Net income rose 14 percent to 82 billion yen ($820 million) in the three months ended June 30, from a revised 72 billion yen a year earlier, the Yokohama, Japan-based company said in a statement today. That beat the 74.9 billion yen average of six analyst estimates compiled by Bloomberg.
Nissan’s deliveries in the U.S. surged 25 percent in May, triple the industrywide increase, after the company cut prices on seven models, including its top-selling Altima sedan. The Japanese automaker has fixed a shortage of supply that hampered sales of five new models in the U.S. last year, the company said last month.
“Nissan’s sales performance in the U.S. has been robust,” said Issei Takahashi, a Tokyo-based auto analyst at Credit Suisse Group AG. “They have cut the retail price of models and the production problem has been solved. These should be the two reasons for the increase in volume.”
Nissan shares fell 0.5 percent to close at 1,112 yen in Tokyo before the earnings announcement. The stock has risen 37 percent this year, compared with the 40 percent gain in the Nikkei 225 Stock Average.
The price cuts and pent-up demand pushed up sales of the new Pathfinder SUV and Altima sedan, the two models Nissan revamped in the U.S. last year. Deliveries of the Pathfinder more than tripled from a year earlier and Altima sales rose 23 percent in June.
Nissan’s operating income in North America rose 34 percent to 41.8 billion yen last quarter, helped by a 20 percent gain in deliveries in the U.S.
The price cuts from Nissan were among the first signs that a Japanese automaker was taking advantage of the weakening yen. The discounting has put the rest of the industry on watch as a test for pricing discipline, John Krafcik, chief executive officer of Hyundai Motor Co.’s U.S. unit, told reporters last month at an awards ceremony in Detroit.
“Nissan has boosted sales through very aggressive price cuts and incentives,” said Ashvin Chotai, London-based managing director of Intelligence Automotive Asia. “The weak yen plays a big role in enabling more competitive pricing, especially on models imported from Japan such as the Rogue. Even models built in the U.S. benefit as they have some import content.”
The automaker has projected that a weaker yen will add 225 billion yen to its operating income. Nissan based its forecasts for the current fiscal year on 95 yen to the dollar, while the yen traded at an average of 99 in the April-to-June quarter. Every one-yen decline will boost operating income by about 15 billion yen, the company said in May.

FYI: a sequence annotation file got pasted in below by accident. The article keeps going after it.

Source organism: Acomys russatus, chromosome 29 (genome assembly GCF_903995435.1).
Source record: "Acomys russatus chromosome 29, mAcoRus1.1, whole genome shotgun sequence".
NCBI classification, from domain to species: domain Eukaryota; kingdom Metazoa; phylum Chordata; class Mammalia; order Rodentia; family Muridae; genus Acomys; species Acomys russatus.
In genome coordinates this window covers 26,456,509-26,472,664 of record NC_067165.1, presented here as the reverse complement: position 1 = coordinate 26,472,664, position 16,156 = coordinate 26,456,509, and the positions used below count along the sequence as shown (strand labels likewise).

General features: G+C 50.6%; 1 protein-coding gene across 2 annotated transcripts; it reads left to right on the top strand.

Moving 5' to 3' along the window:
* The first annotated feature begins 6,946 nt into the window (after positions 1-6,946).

The yen remains “somewhat overvalued,” Joji Tagawa, Nissan corporate vice president, said in a briefing today.
In Japan, operating income more than doubled to 74.8 billion yen in the quarter. Domestic deliveries fell 4.4 percent as Nissan lacked minicar offerings with its own design to compete in Japan, where such sales account for about 40 percent of the new car sales.
To address the gap, Nissan introduced on June 6 its first minicar jointly developed with Mitsubishi Motors Corp. (7211) Nissan sold 12,231 units of the car -- called DAYZ -- last month, making it the fourth bestselling minicar in the month, according to Japan Mini Vehicles Association.
Operating income for Asia excluding Japan slumped 52 percent to 7.1 billion yen in the last quarter.
Nissan sales in China fell 15 percent in the January-to-March quarter -- which count toward the fiscal first-quarter tally -- underscoring the lingering consumer backlash toward Japanese products over the disputed islets known as Senkaku in Japanese and Diaoyu in Chinese.
Nissan, which trails only General Motors Co. (GM) and Volkswagen AG (VOW) in sales among global automakers in China, is counting on the revamped Teana sedan -- introduced in late February -- to revive sales in the country. It’s the most profitable of the dozen-plus models the automaker sells in the country, according to Sanford C. Bernstein.
Chief Executive Officer Carlos Ghosn has said that the automaker won’t recoup its market share in China before the last quarter of this year.
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